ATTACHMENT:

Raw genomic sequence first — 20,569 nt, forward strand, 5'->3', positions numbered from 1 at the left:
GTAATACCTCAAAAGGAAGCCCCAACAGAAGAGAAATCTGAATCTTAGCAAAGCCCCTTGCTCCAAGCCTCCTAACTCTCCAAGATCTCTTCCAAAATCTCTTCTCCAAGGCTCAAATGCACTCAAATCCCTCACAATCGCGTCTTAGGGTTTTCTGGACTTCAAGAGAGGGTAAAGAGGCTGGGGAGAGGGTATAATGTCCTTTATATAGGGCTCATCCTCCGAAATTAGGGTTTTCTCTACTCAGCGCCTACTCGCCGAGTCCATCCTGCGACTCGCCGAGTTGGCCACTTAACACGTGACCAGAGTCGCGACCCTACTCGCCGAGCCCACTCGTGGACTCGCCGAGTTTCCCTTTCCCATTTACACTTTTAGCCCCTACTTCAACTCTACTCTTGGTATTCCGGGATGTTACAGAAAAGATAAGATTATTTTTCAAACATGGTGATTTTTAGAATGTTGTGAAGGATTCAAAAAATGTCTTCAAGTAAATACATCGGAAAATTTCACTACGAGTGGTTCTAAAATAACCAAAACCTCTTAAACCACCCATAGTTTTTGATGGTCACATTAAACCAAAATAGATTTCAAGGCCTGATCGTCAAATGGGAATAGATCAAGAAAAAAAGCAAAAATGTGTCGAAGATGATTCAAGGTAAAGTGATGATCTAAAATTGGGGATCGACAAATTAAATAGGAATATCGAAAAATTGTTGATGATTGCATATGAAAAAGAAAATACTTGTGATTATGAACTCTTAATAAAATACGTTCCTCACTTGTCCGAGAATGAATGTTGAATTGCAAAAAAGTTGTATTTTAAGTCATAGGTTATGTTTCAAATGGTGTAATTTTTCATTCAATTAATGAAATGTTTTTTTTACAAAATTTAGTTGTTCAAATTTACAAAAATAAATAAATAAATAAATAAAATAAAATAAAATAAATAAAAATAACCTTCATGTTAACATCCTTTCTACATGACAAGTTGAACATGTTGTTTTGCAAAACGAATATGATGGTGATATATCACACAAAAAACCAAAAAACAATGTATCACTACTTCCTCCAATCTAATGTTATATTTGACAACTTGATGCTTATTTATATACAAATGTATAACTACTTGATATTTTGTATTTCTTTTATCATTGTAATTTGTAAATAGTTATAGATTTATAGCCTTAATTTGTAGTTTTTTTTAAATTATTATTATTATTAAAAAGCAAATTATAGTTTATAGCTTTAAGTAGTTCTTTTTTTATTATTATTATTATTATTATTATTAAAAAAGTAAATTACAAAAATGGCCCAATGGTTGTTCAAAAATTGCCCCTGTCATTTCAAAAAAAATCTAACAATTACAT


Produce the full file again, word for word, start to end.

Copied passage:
Raw genomic sequence first — 20,569 nt, forward strand, 5'->3', positions numbered from 1 at the left:
GTAATACCTCAAAAGGAAGCCCCAACAGAAGAGAAATCTGAATCTTAGCAAAGCCCCTTGCTCCAAGCCTCCTAACTCTCCAAGATCTCTTCCAAAATCTCTTCTCCAAGGCTCAAATGCACTCAAATCCCTCACAATCGCGTCTTAGGGTTTTCTGGACTTCAAGAGAGGGTAAAGAGGCTGGGGAGAGGGTATAATGTCCTTTATATAGGGCTCATCCTCCGAAATTAGGGTTTTCTCTACTCAGCGCCTACTCGCCGAGTCCATCCTGCGACTCGCCGAGTTGGCCACTTAACACGTGACCAGAGTCGCGACCCTACTCGCCGAGCCCACTCGTGGACTCGCCGAGTTTCCCTTTCCCATTTACACTTTTAGCCCCTACTTCAACTCTACTCTTGGTATTCCGGGATGTTACAGAAAAGATAAGATTATTTTTCAAACATGGTGATTTTTAGAATGTTGTGAAGGATTCAAAAAATGTCTTCAAGTAAATACATCGGAAAATTTCACTACGAGTGGTTCTAAAATAACCAAAACCTCTTAAACCACCCATAGTTTTTGATGGTCACATTAAACCAAAATAGATTTCAAGGCCTGATCGTCAAATGGGAATAGATCAAGAAAAAAAGCAAAAATGTGTCGAAGATGATTCAAGGTAAAGTGATGATCTAAAATTGGGGATCGACAAATTAAATAGGAATATCGAAAAATTGTTGATGATTGCATATGAAAAAGAAAATACTTGTGATTATGAACTCTTAATAAAATACGTTCCTCACTTGTCCGAGAATGAATGTTGAATTGCAAAAAAGTTGTATTTTAAGTCATAGGTTATGTTTCAAATGGTGTAATTTTTCATTCAATTAATGAAATGTTTTTTTTACAAAATTTAGTTGTTCAAATTTACAAAAATAAATAAATAAATAAATAAAATAAAATAAAATAAATAAAAATAACCTTCATGTTAACATCCTTTCTACATGACAAGTTGAACATGTTGTTTTGCAAAACGAATATGATGGTGATATATCACACAAAAAACCAAAAAACAATGTATCACTACTTCCTCCAATCTAATGTTATATTTGACAACTTGATGCTTATTTATATACAAATGTATAACTACTTGATATTTTGTATTTCTTTTATCATTGTAATTTGTAAATAGTTATAGATTTATAGCCTTAATTTGTAGTTTTTTTTAAATTATTATTATTATTAAAAAGCAAATTATAGTTTATAGCTTTAAGTAGTTCTTTTTTTATTATTATTATTATTATTATTATTAAAAAAGTAAATTACAAAAATGGCCCAATGGTTGTTCAAAAATTGCCCCTGTCATTTCAAAAAAAATCTAACAATTACAT